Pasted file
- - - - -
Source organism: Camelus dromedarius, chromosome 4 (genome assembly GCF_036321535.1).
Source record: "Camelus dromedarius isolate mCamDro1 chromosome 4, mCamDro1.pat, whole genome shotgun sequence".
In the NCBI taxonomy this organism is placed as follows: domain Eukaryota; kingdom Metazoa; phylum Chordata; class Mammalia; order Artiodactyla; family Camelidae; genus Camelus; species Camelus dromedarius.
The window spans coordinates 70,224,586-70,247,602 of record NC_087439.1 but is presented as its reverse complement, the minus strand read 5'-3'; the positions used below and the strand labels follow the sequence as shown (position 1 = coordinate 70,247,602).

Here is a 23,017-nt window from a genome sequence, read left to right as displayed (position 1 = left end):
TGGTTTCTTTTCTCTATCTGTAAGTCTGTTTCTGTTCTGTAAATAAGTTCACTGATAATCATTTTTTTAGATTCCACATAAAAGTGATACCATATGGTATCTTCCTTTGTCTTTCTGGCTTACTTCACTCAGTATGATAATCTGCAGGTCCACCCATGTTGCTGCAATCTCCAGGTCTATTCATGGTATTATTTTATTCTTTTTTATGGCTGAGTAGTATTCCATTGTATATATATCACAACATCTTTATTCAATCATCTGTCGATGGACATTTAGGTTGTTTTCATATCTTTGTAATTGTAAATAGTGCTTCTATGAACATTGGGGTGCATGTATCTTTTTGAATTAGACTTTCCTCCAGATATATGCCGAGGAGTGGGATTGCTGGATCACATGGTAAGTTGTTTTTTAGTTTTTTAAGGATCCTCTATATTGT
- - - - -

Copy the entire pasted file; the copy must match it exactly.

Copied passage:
Source organism: Camelus dromedarius, chromosome 4 (genome assembly GCF_036321535.1).
Source record: "Camelus dromedarius isolate mCamDro1 chromosome 4, mCamDro1.pat, whole genome shotgun sequence".
In the NCBI taxonomy this organism is placed as follows: domain Eukaryota; kingdom Metazoa; phylum Chordata; class Mammalia; order Artiodactyla; family Camelidae; genus Camelus; species Camelus dromedarius.
The window spans coordinates 70,224,586-70,247,602 of record NC_087439.1 but is presented as its reverse complement, the minus strand read 5'-3'; the positions used below and the strand labels follow the sequence as shown (position 1 = coordinate 70,247,602).

Here is a 23,017-nt window from a genome sequence, read left to right as displayed (position 1 = left end):
TGGTTTCTTTTCTCTATCTGTAAGTCTGTTTCTGTTCTGTAAATAAGTTCACTGATAATCATTTTTTTAGATTCCACATAAAAGTGATACCATATGGTATCTTCCTTTGTCTTTCTGGCTTACTTCACTCAGTATGATAATCTGCAGGTCCACCCATGTTGCTGCAATCTCCAGGTCTATTCATGGTATTATTTTATTCTTTTTTATGGCTGAGTAGTATTCCATTGTATATATATCACAACATCTTTATTCAATCATCTGTCGATGGACATTTAGGTTGTTTTCATATCTTTGTAATTGTAAATAGTGCTTCTATGAACATTGGGGTGCATGTATCTTTTTGAATTAGACTTTCCTCCAGATATATGCCGAGGAGTGGGATTGCTGGATCACATGGTAAGTTGTTTTTTAGTTTTTTAAGGATCCTCTATATTGT